In 2016, active surveillance has finally become standard of care for low-risk prostate cancer in the United States. Recent articles from prospective, community-based registries have shown uptake of active surveillance skyrocketing to 40% to 50% for low-risk disease in the current decade, up from rates that historically rarely exceeded 10%.1,2 A growing body of evidence indicates that active surveillance can preserve quality of life without posing substantial short- to intermediate-term oncologic risk. Based on this evidence, a recent guideline endorsed by the American Society of Clinical Oncology (ASCO) now clearly states that surveillance is not merely an option for men with low-risk disease but rather is the preferred alternative for any clinically localized, Gleason 3 + 3 cancer.3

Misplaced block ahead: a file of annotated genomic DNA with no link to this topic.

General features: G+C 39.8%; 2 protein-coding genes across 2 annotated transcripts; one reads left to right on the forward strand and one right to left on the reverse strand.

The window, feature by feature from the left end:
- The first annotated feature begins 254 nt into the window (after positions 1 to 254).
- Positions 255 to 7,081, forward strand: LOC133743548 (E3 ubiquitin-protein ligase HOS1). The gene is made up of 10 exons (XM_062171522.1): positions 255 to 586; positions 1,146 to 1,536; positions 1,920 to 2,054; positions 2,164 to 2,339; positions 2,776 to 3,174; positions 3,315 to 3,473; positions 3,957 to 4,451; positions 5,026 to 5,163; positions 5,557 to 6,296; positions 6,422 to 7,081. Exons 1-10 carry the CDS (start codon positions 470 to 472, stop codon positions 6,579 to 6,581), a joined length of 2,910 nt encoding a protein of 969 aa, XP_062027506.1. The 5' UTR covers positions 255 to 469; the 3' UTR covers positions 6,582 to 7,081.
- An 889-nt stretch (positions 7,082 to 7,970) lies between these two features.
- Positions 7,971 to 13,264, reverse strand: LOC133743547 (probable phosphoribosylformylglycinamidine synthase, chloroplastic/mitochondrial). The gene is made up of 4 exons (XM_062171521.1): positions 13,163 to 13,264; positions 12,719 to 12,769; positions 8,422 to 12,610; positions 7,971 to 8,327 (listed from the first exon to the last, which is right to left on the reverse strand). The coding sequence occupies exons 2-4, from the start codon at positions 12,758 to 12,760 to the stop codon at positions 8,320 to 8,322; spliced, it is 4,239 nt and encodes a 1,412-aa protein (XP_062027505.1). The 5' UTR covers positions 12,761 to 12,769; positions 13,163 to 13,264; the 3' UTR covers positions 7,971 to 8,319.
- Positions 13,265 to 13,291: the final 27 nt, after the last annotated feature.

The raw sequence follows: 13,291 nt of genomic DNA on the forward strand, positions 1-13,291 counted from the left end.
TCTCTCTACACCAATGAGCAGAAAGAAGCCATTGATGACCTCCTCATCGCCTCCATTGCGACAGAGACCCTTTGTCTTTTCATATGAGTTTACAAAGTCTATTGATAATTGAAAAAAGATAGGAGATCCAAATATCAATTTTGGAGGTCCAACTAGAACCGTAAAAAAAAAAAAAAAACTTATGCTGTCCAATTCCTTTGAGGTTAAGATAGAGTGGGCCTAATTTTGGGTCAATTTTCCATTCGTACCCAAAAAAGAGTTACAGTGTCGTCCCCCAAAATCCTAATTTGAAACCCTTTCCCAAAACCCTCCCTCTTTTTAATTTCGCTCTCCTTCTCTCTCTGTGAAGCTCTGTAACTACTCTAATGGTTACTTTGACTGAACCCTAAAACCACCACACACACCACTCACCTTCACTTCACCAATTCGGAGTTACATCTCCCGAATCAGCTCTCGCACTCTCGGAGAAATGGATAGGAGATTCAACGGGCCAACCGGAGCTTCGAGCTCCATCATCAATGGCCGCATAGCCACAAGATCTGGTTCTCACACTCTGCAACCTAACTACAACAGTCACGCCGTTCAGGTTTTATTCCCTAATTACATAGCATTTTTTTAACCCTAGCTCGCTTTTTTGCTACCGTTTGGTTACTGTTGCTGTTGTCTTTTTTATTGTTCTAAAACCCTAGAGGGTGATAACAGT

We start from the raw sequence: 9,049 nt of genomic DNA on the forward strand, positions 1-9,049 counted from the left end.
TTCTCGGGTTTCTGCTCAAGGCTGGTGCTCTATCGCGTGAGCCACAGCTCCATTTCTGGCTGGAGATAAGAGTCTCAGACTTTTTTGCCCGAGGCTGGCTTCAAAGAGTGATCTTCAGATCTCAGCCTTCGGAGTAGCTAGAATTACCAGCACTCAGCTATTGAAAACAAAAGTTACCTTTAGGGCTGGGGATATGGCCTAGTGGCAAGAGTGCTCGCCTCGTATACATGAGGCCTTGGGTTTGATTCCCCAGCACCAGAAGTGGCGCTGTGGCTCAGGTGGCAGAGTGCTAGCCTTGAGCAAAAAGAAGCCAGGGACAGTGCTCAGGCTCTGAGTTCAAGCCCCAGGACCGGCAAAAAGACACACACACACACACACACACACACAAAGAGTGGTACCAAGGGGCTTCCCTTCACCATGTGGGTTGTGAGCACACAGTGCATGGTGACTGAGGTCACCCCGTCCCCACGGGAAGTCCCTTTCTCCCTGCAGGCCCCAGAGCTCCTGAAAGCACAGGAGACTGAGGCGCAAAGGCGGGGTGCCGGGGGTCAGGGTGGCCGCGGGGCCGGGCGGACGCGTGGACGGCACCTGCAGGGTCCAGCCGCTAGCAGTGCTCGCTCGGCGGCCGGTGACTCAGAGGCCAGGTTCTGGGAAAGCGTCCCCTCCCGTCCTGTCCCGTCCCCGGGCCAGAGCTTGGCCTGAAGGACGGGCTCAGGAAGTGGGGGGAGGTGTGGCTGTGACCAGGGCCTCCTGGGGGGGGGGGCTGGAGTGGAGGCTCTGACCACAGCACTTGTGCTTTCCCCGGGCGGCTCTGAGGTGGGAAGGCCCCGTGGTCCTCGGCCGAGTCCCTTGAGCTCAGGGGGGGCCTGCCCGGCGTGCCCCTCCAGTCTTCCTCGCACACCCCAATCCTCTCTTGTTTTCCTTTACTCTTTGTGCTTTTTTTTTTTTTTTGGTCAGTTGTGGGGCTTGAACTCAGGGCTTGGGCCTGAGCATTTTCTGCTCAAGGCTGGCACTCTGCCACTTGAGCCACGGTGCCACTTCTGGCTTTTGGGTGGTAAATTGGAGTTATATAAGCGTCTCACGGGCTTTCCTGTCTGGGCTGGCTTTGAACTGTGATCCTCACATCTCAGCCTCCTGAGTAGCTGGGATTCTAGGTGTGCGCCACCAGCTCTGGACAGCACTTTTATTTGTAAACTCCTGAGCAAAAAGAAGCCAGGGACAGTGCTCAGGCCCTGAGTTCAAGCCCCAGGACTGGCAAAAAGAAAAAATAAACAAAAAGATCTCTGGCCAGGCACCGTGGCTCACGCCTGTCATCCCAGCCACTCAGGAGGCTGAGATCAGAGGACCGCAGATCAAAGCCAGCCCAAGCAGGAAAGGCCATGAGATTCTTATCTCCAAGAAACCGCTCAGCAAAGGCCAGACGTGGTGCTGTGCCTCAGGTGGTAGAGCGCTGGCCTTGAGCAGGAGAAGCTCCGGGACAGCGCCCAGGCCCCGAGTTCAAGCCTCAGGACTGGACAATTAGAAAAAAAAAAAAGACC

Cooperberg MR. Active Surveillance for Low-Risk Prostate Cancer—An Evolving International Standard of Care. JAMA Oncol. 2017;3(10):1398–1399. doi:10.1001/jamaoncol.2016.3179
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